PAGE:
Looking ahead to 2017: Finding light in the darkness

It may be a reflection of the year we have just endured as a global community, or the uncertain variables that cause 2017 to look like such a grey zone, but many people I know seem to be afraid to make any resolutions or commitments moving forward. A month or so ago, when I was still buried under a black cloud of grief and depression, I could not even imagine the utility of existing into the new year. I was in a peculiar space. I was receiving enthusiastic feedback for my work as a writer and critic—even selling a few pieces—but I felt empty and hollow inside. I could stand back and observe my malaise, but I could not bring myself to find an essential light to believe in.

Then, as suddenly as it had settled in, the darkness lifted. My parents are still dead, my friend is still gone, and I have not yet found a job. However, the stubborn, stupid optimism I always cherished as part of my character has returned. Wiser and soberer perhaps, and not at all naïve about the very real threats that the coming year holds. But with good books and the comradery of the many people I have come to know and respect, at home and afar, over the past couple of years, I resolve to try to read and write and photograph my way through 2017, come what may.

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I have been making piles around the house lately and considered photographing them but have decided against being that committed in a public way. Suffice to say there is a healthy stack of fiction including a fair number of recent releases or purchases to which I am adding other titles I feel most guilty about ignoring to date. I have also been reading a good deal of poetry lately, new and classic, so I keep those handy. And then there is a growing collection of essays and memoirs which reflects my own interest, as a writer, in the variety of ways that personal experience or observation can be addressed. As much as I flirt with ideas of writing fiction, I seem to fall back into essay, at least as a starting point. If I end up taking a piece in the direction of storytelling or prose poetry, all the better, but the process has to be dynamic. I am learning to let my writing follow its own course as much as my reading does.

And this leads me to what might be thought of as my resolutions:

Reading: Some surprises surfaced when I added up my completed reads from 2016. I discovered that I read more German literature, than I had expected—11 titles, not including some Sebald that I am presently dissecting or the Kafka that I am always reading. I read 12 English language works (more actually, I have several essay collections and other books in process) and 8 translated from French. As for the balance of the translated literature I read, Spanish, Catalan and Portuguese accounted for a total of 10 books with many more waiting, while I read three Slovene, two Czech, and one each from Dutch, Korean, Arabic, Bosnian, Italian, Icelandic, Hebrew, and Polish.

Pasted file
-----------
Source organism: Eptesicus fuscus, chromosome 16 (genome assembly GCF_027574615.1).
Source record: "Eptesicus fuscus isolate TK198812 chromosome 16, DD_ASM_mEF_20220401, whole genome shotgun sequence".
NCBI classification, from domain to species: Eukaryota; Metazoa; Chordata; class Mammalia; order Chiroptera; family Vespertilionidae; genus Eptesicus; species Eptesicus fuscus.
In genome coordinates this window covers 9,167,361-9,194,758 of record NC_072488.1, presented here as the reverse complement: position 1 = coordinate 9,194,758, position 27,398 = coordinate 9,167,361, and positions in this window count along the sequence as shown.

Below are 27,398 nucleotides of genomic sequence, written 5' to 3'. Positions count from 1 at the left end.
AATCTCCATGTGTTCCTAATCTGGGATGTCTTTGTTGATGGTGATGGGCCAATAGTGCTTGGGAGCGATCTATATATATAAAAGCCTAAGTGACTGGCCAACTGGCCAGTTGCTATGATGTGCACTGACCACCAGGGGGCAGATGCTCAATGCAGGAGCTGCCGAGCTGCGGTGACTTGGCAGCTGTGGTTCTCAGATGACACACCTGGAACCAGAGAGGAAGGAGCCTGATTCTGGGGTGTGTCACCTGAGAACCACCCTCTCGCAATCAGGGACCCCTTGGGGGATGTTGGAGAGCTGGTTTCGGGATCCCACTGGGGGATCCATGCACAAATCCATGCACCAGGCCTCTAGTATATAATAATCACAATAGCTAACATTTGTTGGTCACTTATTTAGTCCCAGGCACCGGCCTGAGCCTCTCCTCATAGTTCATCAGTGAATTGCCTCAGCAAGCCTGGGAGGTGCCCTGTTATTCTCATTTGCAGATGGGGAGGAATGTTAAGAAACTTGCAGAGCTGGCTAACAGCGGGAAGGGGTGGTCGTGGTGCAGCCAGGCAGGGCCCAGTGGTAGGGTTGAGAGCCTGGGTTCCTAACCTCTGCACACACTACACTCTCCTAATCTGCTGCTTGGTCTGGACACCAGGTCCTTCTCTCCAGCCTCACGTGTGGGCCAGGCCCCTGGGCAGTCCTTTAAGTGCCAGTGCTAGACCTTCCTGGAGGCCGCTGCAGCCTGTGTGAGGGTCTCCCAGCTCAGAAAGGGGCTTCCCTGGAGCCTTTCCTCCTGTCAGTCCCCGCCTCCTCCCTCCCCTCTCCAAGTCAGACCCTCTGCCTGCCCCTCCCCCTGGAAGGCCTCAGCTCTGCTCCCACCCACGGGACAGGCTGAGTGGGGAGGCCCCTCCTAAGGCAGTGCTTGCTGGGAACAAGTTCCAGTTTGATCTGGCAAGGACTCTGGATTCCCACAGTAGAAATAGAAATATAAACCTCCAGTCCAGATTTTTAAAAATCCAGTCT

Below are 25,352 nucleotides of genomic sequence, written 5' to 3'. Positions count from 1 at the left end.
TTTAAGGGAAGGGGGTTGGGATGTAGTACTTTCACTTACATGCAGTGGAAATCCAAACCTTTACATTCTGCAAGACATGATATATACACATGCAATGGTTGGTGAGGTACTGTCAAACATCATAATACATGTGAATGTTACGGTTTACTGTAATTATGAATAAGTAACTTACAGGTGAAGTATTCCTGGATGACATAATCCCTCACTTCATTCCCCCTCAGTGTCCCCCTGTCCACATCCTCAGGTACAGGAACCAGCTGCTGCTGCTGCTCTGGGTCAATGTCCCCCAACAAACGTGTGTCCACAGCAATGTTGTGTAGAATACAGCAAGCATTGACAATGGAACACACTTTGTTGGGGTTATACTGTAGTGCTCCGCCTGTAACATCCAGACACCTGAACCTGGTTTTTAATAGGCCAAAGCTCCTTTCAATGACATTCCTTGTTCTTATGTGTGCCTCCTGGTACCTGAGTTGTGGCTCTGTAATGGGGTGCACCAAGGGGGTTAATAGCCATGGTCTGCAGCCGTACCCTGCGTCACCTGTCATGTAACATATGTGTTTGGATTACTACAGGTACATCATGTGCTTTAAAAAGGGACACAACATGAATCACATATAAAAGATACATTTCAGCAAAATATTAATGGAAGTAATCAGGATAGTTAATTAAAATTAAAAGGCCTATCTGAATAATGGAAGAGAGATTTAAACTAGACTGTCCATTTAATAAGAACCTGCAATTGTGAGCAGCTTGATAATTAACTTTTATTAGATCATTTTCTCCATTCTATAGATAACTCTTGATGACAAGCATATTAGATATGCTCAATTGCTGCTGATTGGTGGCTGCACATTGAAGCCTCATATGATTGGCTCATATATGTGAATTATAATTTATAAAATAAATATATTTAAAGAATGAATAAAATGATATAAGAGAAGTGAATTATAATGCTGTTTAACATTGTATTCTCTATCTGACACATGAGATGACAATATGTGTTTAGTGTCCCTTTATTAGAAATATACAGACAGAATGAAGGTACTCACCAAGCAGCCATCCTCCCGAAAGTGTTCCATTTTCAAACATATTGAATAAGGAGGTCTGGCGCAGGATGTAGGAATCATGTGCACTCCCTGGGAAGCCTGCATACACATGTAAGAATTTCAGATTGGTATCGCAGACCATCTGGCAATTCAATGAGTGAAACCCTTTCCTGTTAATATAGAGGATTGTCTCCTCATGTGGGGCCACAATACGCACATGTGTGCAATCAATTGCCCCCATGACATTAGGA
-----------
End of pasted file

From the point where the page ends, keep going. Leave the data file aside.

Contrary to my previous pattern, I only read one South African, title though I added more and still have an embarrassing number of books crammed on to my bookcase. I had also intended to read more Arabic and North African lit and, again, failed. There are also a few key independent publishers I did not read from this year. So, all of these considerations will, if nothing else, be reflected in the piles I build. As to what I read—well, I’ll see…

Writing: I want to continue writing critical reviews but I am being very selective. Looking ahead I am especially excited about writing about new releases from Can Xue and Fleur Jaeggy for Numéro Cinq, while I also have a couple of other interesting reviews booked or underway. I continually debate the value of critical writing (this month the “Top of the Page “at Numéro Cinq features seven reviews—including one of my own—that I selected to highlight some books and reviews that impressed and inspired me). So often critics seem to be held in disdain and yet to write about a book sensitively and intelligently is challenging and creative—but it can be draining. Nonetheless, I have learned so much from the writing and from being edited, all of which has helped make me a better writer. Now that I am also involved with The Scofield as an editor I have further opportunities to continue to grow and contribute to the vital community of online literary magazines.

On the other hand, I am hoping to shift the focus of my blog a little, away from attempting to “review” books that I read (unless it seems appropriate). Rather I would like adopt a more personal reflection on the reading experience—try to pinpoint why the writing works, what ideas are generated, or simply celebrate reading for reading’s sake. I don’t ever want to feel obligated to write about everything I read, but at the same time I am increasingly reading books written by writers who are becoming friends and mentors. I want to be able to write about this work, in an informal, yet valuable way.